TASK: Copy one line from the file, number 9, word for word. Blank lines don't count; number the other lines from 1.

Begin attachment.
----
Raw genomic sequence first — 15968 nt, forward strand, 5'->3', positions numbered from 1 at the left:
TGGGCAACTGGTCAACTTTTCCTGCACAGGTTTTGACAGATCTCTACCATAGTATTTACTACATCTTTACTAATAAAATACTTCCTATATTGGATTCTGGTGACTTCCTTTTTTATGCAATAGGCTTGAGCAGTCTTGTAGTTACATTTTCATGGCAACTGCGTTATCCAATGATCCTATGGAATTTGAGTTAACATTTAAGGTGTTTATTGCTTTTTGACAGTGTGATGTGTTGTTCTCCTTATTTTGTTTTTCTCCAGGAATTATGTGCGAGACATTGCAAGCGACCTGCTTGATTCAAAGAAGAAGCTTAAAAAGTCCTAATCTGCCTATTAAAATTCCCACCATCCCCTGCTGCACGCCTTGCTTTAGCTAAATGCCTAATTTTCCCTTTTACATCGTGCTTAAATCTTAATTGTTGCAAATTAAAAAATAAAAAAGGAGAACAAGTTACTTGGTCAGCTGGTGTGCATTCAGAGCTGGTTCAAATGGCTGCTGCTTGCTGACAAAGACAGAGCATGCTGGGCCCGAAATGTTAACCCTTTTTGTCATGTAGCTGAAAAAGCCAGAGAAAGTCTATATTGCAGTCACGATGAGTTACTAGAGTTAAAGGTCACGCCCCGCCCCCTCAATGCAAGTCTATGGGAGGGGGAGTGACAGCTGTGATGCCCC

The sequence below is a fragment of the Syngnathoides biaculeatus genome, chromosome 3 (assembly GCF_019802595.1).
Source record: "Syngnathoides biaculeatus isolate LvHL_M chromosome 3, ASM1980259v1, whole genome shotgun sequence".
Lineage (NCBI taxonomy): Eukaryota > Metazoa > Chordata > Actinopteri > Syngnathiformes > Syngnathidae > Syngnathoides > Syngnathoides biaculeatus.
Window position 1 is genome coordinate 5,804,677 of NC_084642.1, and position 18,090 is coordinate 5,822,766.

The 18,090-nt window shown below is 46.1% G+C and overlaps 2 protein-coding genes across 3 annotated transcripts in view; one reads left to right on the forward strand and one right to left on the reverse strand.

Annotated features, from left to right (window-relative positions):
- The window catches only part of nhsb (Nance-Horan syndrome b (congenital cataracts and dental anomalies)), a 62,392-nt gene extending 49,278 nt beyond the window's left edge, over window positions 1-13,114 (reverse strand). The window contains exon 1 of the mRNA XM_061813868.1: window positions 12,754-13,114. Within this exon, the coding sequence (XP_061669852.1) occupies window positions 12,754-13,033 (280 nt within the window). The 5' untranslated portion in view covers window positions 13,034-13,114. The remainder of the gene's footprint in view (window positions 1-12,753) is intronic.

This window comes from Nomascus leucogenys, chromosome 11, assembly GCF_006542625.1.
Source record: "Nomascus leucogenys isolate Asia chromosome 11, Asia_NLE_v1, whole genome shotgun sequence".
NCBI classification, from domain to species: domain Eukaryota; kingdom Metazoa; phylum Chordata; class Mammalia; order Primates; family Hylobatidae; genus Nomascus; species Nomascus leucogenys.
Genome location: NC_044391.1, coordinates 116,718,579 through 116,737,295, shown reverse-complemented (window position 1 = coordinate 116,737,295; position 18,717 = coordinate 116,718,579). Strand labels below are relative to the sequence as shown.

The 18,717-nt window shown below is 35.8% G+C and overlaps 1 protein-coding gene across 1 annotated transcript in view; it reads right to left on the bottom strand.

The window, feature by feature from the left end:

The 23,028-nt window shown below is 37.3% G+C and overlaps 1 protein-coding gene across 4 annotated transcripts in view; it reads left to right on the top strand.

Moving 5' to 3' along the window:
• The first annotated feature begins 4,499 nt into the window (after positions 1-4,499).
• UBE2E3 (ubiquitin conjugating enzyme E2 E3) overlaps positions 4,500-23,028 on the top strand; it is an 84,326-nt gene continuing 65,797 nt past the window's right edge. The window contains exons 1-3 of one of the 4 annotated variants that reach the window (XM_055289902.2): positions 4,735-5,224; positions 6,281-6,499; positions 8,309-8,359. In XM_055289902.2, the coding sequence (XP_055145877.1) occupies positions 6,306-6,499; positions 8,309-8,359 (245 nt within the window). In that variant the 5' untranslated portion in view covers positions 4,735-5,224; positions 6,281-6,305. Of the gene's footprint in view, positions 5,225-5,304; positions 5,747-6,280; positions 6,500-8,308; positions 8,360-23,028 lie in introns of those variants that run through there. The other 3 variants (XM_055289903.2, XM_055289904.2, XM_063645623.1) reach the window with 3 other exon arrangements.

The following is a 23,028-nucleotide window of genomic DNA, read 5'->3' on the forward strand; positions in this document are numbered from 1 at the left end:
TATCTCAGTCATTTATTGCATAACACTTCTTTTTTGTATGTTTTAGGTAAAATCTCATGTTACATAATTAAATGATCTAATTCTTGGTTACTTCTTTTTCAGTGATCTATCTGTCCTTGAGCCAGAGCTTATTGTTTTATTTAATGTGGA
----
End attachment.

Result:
- The window catches only part of nhsb (Nance-Horan syndrome b (congenital cataracts and dental anomalies)), a 62,392-nt gene extending 49,278 nt beyond the window's left edge, over window positions 1-13,114 (reverse strand). The window contains exon 1 of the mRNA XM_061813868.1: window positions 12,754-13,114. Within this exon, the coding sequence (XP_061669852.1) occupies window positions 12,754-13,033 (280 nt within the window). The 5' untranslated portion in view covers window positions 13,034-13,114. The remainder of the gene's footprint in view (window positions 1-12,753) is intronic.